Since fresh damson plums are sour, don't expect to eat sweet, juicy fruit straight off the tree. But when it comes to making jellies and jams where sweeteners are added, damson plums are pure bliss. What's more, you can use them as a delicious ice cream topping and fold them into your muffins or bread.
These blue powerhouses are stocked full of fiber and vitamin C, which makes them an incredibly healthy snack to grab on the go. Also, the high vitamin C content makes them perfect for boosting your immune health and keeping your hair and nails in tip-top condition. And the dark blue skin is jam-packed with the powerful antioxidant– anthocyanins.
It’s time to move over blueberries. With three times the antioxidants as blueberries, haskap berries might be the next new superfood in town. But most people haven’t even heard of them. This is largely because the berries have traditionally been found only sporadically across Canadian wilds.
Haskap, which literally means ''berry of long life and good vision'' also goes by several other names, including blue honeysuckle, sweetberry honeysuckle, blue-berried honeysuckle, sweetberry, and honeyberry. They are a superb source of antioxidants, vitamin C, Vitamin A, fiber, and potassium.
On the outside, this delicate blue-skin berry is oblong or oval with rich marron flesh and 'melt-in-your-mouth' tiny seeds inside. It has a distinct flavor profile with a unique tangy fruit taste with hints of raspberry, blueberry, and black currant.
But the best thing about haskap berries is that they are super versatile. Wine, health food supplements, jams, condiments, juices, body scrubs, bath salts, lip glosses, you name it–there isn’t much that haskap berries can’t be used to make.
Blue Colored Food: Vegetables
9. Adirondack Blue Potatoes
Move over the Yukon Gold and go for these brilliant blue potatoes the next time you're in a grocery store or the farmer's markets. These eye-catching gems of the potato aisle come from a tuber plant native to the Andes mountain region in South America.
They've got a denser texture and a slightly nuttier, earthier flavor than white potatoes. Packed with vitamins and minerals such as potassium and iron and incredibly low in fat, this fibrous blue vegetable does wonders for your health. Additionally, these superfood potatoes are loaded with the antioxidant anthocyanin.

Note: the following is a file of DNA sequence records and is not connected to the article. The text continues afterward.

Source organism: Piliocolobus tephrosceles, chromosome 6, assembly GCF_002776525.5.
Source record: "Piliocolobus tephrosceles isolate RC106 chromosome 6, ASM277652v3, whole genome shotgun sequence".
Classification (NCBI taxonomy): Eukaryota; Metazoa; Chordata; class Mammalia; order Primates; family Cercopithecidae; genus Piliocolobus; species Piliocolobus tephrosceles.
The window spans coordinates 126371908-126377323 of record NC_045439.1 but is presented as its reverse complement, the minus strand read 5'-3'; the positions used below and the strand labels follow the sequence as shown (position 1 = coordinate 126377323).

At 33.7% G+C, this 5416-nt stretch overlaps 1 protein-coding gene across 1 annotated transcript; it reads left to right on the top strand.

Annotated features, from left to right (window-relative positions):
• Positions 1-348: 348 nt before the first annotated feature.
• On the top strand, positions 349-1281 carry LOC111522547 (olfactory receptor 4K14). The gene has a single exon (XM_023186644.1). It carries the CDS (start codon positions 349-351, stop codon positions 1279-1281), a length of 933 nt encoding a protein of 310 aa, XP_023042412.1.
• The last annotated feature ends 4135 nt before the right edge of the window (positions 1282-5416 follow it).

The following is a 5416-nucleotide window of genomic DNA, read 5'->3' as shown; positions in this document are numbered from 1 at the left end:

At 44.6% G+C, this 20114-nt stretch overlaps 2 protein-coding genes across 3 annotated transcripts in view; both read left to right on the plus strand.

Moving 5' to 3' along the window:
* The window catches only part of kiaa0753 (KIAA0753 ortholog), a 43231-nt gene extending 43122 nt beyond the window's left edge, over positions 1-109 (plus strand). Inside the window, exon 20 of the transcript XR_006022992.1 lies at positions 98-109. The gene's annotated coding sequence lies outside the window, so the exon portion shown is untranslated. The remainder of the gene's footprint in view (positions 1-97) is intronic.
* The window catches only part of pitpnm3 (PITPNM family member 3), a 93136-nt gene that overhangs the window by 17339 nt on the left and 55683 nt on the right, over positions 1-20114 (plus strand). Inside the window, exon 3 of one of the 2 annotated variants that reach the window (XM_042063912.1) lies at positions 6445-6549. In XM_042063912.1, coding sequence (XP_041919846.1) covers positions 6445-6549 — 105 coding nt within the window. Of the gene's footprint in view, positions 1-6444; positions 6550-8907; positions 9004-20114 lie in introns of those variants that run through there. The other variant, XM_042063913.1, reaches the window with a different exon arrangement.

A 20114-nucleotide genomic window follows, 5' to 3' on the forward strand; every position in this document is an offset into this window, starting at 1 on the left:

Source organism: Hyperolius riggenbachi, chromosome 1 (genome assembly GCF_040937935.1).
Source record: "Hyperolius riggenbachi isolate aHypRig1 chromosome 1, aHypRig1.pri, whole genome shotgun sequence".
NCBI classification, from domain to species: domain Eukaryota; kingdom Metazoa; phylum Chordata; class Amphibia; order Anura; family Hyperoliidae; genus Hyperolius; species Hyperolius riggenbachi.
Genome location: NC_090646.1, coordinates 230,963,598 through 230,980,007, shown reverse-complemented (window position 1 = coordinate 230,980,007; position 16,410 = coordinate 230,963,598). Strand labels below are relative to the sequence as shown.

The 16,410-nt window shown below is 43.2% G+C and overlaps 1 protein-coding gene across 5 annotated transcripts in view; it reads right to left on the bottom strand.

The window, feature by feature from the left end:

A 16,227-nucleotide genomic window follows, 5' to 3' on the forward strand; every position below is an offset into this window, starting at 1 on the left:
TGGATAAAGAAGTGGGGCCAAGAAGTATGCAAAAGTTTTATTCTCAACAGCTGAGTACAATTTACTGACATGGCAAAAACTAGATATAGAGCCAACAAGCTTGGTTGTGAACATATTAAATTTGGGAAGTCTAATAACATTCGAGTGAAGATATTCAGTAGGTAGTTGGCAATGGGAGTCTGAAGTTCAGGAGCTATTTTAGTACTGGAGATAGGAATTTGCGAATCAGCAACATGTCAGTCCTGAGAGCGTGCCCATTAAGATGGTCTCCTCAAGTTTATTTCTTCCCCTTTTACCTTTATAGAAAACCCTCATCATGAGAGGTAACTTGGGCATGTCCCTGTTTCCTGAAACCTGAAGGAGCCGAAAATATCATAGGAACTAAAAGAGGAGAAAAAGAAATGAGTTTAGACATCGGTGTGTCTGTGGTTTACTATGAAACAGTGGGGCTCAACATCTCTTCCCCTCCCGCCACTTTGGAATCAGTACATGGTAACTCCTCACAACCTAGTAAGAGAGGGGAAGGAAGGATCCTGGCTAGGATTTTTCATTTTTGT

Use them baked or fried to add a brilliant pop of color to your plate. Best of all, their lower glycemic index means you can devour them guilt-free.
10. Indigo Milk Cap
A truly blue food that stains an even darker blue when sliced with a knife, indigo milk cap mushrooms are deliciously edible. Native to Northeast America East Asia and sold in the rural markets of China, Guatemala, and Mexico, they are super rare.
The inside of the mushroom weeps a blue 'milk,' hence the name Indigo milk cap. With a milk earthy umami flavor, they are an excellent addition to various dishes. But keep in mind that they lose some of their vibrancy when exposed to direct heat or cooked in oil or butter and turn from blue to grayish.
These edible mushrooms are loaded with healthy saturated fatty acids, including stearic acid. And you can add the blue milk from the fungus to add color to marinades.
Natural Blue Food: Plants
11. Blue Marble Tree
You probably have never seen anything like this. Striking blue fruit drops from the blue marble trees and falls to the ground where the outer husk rots away, revealing the hard nut in the center. The fruits are unmistakable due to their incredible color and contain an edible green pulp on the inside.
Known as rudraksha, which literally means ''Lord Rudra's teardrops'', these multifaceted and reticulated seeds come from Twin Falls Maui, on the north shore, along the famous road to Hana. Blue Marble trees are sacred in India, and their seeds are believed to possess extraordinary healing properties that make them widely sought after. Natives of many cultures use the fruits for rudraksha prayer beads and wear them close to their hearts.
12. Blue Pansy Flower
A popular garden flower, pansies come in various colors, including purple, white, yellow, and blue. The word ''pansy'' comes from the French word ''pensee'', meaning ''to think'' or ''ponder''.
The extraordinarily beautiful blue pansy flower belongs to the ‘’Viola’’ group of flowers and can be traced back to the early 1800s in Iver Buckinghamshire, England. They are often associated with honesty and devotion. So if you are looking for the perfect gift to give to an acquaintance or a colleague, blue pansies are a great choice. And since it’s the birth flower of people born in February, it’s a perfect gift for folks born in this month.
Believe it or not, there's more to your favorite blue pansy flowers than just symbolism. For starters, that cute little blue pansy flower blooming in your garden is totally edible. Still not convinced? Check the refrigerated section the next time you're in a grocery store, and you'll see plenty of blue pansies. They are jam-packed with Vitamin A and C and come with a unique floral taste. You can use them to decorate cakes, garnish your cocktails and use them in syrups, natural dyes, and flavored honey.
13. Blue Starflower
Also known as Borage, blue starflower is a fast-growing herb native to Europe with striking blue flowers and the flavor and scent of cucumbers. Although it's a herb, it's usually grown as a flower in vegetable gardens and improves the taste of tomatoes, squash, and strawberries growing nearby.
With the striking star shape of its spring-time flowers, this Mediterranean flower has long been prized for its health-promoting properties. It’s particularly rich in GLA, an omega-6-fatty acid that alleviates inflammation. Moreover, it's used in traditional medicine to treat various conditions, including asthma, rheumatoid arthritis, and atopic dermatitis. Since the compounds in blue starflower are metabolized in the liver, people with liver problems, pregnant, and breastfeeding women should avoid it.